Gilad Isaacs: Education is an important part of the solution. We need to solve the problems in our TVET colleges so that there’s an expansion of artisan skills. We need to think very carefully about on-the-job training. And I would have no problem with relaxing immigration criteria so that we can import skills too.

Education is crucial, but it is not the silver bullet. When people qualify there must be jobs available to absorb them and that requires other policy interventions.

GroundUp: What are some of the main obstacles to job creation that South African industry faces?

Gilad Isaacs: In some sectors, the skills do exist, but the support offered by the government is either insufficient or uncoordinated.

Returning to the hydrogen fuel cell industry; you have the Department of Science and Technology doing one thing, the Department of Trade and Industry doing another thing, and the Department of Mineral Resources doing a third thing. And obviously, there are various vested interests in all of that.

If we take agriculture, which is a very important export sector for South Africa, government support to agriculture from the end of apartheid until now has been slashed. We also have a poor infrastructure in parts, for example, in water management systems, as we’ve seen. If you look at our export infrastructure, our ports are not bad, but our rail is shocking, there is a hell of a lot that can be improved to facilitate increased agricultural export.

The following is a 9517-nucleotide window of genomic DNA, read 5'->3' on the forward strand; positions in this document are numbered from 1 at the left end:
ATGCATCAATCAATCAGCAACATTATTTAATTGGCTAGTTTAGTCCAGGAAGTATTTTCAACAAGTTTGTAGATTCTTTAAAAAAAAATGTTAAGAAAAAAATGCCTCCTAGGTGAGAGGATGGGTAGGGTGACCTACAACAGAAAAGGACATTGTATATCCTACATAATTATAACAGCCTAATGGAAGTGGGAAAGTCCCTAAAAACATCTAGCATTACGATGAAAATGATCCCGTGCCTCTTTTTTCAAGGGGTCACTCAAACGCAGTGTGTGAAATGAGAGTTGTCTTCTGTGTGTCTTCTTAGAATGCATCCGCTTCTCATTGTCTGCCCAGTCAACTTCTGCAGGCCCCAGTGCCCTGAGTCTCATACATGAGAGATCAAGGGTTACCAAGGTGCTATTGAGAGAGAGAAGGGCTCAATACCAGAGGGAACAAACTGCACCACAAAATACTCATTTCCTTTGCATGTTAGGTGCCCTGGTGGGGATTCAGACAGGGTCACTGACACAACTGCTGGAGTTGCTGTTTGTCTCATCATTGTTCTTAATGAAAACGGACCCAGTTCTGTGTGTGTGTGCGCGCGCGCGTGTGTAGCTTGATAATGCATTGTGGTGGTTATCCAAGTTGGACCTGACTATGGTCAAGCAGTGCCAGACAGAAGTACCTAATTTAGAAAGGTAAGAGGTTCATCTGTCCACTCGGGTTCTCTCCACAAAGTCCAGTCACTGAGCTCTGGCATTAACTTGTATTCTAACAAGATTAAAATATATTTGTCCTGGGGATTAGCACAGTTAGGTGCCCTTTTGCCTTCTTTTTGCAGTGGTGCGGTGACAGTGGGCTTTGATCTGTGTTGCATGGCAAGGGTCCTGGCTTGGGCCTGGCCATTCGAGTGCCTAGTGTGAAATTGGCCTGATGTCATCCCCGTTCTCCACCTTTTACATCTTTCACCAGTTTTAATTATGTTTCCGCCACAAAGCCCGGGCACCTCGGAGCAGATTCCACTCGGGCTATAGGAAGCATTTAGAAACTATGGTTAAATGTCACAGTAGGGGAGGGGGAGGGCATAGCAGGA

We also have a very bad infrastructure in poor areas which excludes them from economic participation. For instance, it is difficult for small-scale farming to find a market or feed into an agriculture supply chain — at least for domestic consumption — because there are no tarred roads. We should tar every road in the Eastern Cape. We should support small-scale agriculture in a way that it can support livelihoods.

On a broader level, we need a macroeconomic policy environment that supports job creation. The acceleration of austerity — budget cuts and regressive taxation — will have a very negative impact on demand in the economy and job creation. We need a real stimulus, not a reallocation of existing expenditure.

The current policies operated by the Reserve Bank, which see relatively high-interest rates and therefore an increased cost of borrowing for domestic industries, is a retarding factor. Bank lending to the non-financial corporate sector — industries which employ many poorer people — has fallen. The extremely illogical manner in which the institutions such as the Industrial Development Corporation operate — having to raise their own capital like private banks — means that subsidised credit is not going to appropriate sectors to ensure their expansion.